Objections to the Christian Faith from the Unchurched and De-Churched
Tue Dec 02, 2014
Craig Groeschel: We Innovate for Jesus
Tue Oct 14, 2014
Mark Driscoll: Revelation
Tue Oct 07, 2014
RESURGENCE LEADERSHIP #034: JOHN PIPER, WHY I TRUST THE SCRIPTURES, PART 2
Tue Sep 30, 2014
Resurgence Leadership #033: John Piper, Why I Trust the Scriptures, Part 1
Tue Sep 23, 2014
Why does God allow burdens?
A quote often attributed to Mother Teresa is, “I know God will not give me anything I can’t handle. I just wish that he didn’t trust me so much.” It’s a clever line. But it’s not right.
What are your burdens today?
Is it your job? Your lack of a job? Your spouse? Your lack of a spouse? Is it crushing illness, relational landslides, or the ever-present, self-inflicted pains of bad decisions?
Why does God allow such burdens?
It’s a fair question. He knows everything and is all-powerful, so he could easily have prevented the problems. At the very least, we think, he could intervene and fix them. Why not? Why does God allow such weighty burdens in our lives?
How much can Jesus handle?
A quote often attributed to Mother Teresa is, “I know God will not give me anything I can’t handle. I just wish that he didn’t trust me so much.” It’s a clever line. But it’s not right. He will in fact give you far more than you can handle. But here’s the key: he will never give you more than he can handle.
Jesus said, “Come to me, all who labor and are heavy laden, and I will give you rest. . . . For my yoke is easy, and my burden is light” (Matt. 11:28, 30).
God allows us to receive burdens so that we can hand them right back to him.
How to weather a storm
Simply put, the burden is not ours to bear alone. A short story from Jesus illustrates this truth far better than a lengthy theological dissertation. Jesus said:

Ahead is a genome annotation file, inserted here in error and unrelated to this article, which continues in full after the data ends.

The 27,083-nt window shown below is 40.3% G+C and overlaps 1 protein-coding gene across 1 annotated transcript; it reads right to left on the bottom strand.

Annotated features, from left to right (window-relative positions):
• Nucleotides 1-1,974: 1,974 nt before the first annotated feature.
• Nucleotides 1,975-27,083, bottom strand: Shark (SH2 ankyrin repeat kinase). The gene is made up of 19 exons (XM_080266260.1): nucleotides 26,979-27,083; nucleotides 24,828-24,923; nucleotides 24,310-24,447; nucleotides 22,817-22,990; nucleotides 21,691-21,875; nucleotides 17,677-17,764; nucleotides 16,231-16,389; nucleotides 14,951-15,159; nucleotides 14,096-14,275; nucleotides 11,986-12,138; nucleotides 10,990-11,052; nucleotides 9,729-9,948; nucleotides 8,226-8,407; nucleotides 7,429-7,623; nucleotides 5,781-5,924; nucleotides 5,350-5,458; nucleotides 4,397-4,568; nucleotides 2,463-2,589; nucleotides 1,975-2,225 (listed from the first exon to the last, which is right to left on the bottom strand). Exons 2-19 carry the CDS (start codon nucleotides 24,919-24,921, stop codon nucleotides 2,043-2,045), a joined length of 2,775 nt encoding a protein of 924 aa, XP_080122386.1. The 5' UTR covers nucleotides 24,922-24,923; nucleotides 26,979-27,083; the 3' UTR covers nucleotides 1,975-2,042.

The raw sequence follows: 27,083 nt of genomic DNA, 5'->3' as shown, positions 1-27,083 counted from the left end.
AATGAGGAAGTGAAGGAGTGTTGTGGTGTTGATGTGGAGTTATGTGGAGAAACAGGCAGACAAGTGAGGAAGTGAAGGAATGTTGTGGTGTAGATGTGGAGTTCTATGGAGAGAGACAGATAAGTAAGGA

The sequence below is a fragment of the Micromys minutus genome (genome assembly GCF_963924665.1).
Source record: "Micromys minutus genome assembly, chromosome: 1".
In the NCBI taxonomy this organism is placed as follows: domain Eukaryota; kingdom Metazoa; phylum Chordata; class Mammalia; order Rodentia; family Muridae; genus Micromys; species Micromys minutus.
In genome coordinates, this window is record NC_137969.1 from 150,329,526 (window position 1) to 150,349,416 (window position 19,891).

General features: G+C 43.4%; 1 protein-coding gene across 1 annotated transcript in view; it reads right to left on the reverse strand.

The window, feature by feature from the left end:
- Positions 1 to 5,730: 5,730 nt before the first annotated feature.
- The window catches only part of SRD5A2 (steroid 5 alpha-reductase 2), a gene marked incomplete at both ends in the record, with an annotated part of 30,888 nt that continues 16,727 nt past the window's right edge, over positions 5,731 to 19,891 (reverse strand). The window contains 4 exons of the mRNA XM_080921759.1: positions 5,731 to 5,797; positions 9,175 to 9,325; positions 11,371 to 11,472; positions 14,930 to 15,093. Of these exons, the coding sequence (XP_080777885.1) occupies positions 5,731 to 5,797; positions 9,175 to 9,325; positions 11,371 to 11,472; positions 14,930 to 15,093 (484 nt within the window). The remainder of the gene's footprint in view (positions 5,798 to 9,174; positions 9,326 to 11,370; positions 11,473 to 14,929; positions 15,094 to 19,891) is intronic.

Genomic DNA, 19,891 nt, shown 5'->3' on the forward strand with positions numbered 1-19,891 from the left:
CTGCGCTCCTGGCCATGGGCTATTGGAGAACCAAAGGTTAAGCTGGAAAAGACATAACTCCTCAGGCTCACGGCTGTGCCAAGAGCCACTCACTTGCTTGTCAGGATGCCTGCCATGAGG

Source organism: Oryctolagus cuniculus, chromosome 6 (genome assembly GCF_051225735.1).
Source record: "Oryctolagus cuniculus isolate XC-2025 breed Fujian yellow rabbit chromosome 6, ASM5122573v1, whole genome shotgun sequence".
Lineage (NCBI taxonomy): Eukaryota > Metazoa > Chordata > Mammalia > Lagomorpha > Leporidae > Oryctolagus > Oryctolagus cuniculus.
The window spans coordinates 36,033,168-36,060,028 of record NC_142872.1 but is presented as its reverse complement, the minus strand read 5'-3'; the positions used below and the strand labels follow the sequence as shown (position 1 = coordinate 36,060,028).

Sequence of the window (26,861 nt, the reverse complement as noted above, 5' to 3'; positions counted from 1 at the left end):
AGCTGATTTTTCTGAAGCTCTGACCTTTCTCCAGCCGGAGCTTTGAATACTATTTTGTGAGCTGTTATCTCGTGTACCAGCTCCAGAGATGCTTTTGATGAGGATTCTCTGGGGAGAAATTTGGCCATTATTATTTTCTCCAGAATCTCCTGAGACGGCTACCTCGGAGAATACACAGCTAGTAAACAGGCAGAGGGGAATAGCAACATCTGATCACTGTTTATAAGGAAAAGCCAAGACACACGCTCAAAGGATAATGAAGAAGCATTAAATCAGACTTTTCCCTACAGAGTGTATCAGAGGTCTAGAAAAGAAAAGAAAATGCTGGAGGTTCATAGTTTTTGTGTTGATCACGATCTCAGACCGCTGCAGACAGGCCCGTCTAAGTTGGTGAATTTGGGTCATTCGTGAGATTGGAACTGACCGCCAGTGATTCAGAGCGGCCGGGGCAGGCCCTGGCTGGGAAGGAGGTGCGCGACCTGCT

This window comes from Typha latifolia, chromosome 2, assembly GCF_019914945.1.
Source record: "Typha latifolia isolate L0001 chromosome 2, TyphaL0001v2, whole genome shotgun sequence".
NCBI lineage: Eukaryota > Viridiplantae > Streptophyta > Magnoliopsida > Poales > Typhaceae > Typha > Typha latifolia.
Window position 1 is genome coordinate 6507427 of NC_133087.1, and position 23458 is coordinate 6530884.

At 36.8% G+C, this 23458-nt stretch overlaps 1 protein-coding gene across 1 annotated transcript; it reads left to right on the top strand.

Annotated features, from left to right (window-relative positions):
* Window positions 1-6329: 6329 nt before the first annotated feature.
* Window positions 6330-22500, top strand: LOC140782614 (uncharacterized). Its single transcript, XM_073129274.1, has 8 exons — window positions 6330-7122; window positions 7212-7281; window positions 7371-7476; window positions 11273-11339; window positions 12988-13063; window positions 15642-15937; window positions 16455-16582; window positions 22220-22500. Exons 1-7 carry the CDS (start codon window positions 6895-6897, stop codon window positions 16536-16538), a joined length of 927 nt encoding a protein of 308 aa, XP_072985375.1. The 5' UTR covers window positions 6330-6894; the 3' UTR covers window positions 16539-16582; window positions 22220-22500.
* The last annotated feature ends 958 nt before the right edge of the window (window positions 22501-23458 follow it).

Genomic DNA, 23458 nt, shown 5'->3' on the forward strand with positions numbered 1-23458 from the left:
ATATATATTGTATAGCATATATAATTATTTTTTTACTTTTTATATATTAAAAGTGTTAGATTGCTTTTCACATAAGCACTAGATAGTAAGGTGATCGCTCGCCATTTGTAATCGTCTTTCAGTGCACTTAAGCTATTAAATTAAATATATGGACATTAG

Therefore everyone who hears these words of mine and puts them into practice is like a wise man who built his house on the rock. The rain came down, the streams rose, and the winds blew and beat against that house; yet it did not fall, because it had its foundation on the rock. But everyone who hears these words of mine and does not put them into practice is like a foolish man who built his house on sand. The rain came down, the streams rose, and the winds blew and beat against that house, and it fell with a great crash. (Matt. 7:24–27)
Notice what Jesus is saying here. Did one house get the harsh weather and not the other? No. Both got hit, but only one withstood the storm. What was the difference? One trusted Jesus enough to obey him. One did not.
God will never give you more than he can handle.
Come to Jesus, all who labor and are heavy laden. Hear the words of Scripture and obey them. Jesus will be our Rock, for there is only one Rock (Acts 4:12), and he is infinitely stronger than any storm.
The Bible on burdens
When you struggle with various burdens, read some of these verses and stories from Scripture, and think about how God intends us to deal with our burdens:
- “Humble yourselves, therefore, under the mighty hand of God so that at the proper time he may exalt you, casting all your anxieties on him, because he cares for you.” (1 Pet. 5:6–7)
- “Trust in the LORD with all your heart, and do not lean on your own understanding. In all your ways acknowledge him, and he will make straight your paths.” (Prov. 3:5–6)
- “Do not be anxious about anything, but in everything by prayer and supplication with thanksgiving let your requests be made known to God. And the peace of God, which surpasses all understanding, will guard your hearts and your minds in Christ Jesus.” (Phil. 4:6–7)
- “Count it all joy, my brothers, when you meet trials of various kinds, for you know that the testing of your faith produces steadfastness. And let steadfastness have its full effect, that you may be perfect and complete, lacking in nothing.” (James 1:2–4)
- Joseph’s burdens of family conflict (Genesis 37–50)
- The Israelites’ burdens of overwhelming oppression (Exodus 1)
- Moses’ burdens of overwhelming opposition (Exodus 2–15)
- Naomi’s burdens of despair and depression (Ruth)
- David’s burdens of failure (2 Samuel 13–18)
- Jesus’ burdens of antagonistic religious people (the Gospels)
- The burdens of the early Christians (Acts)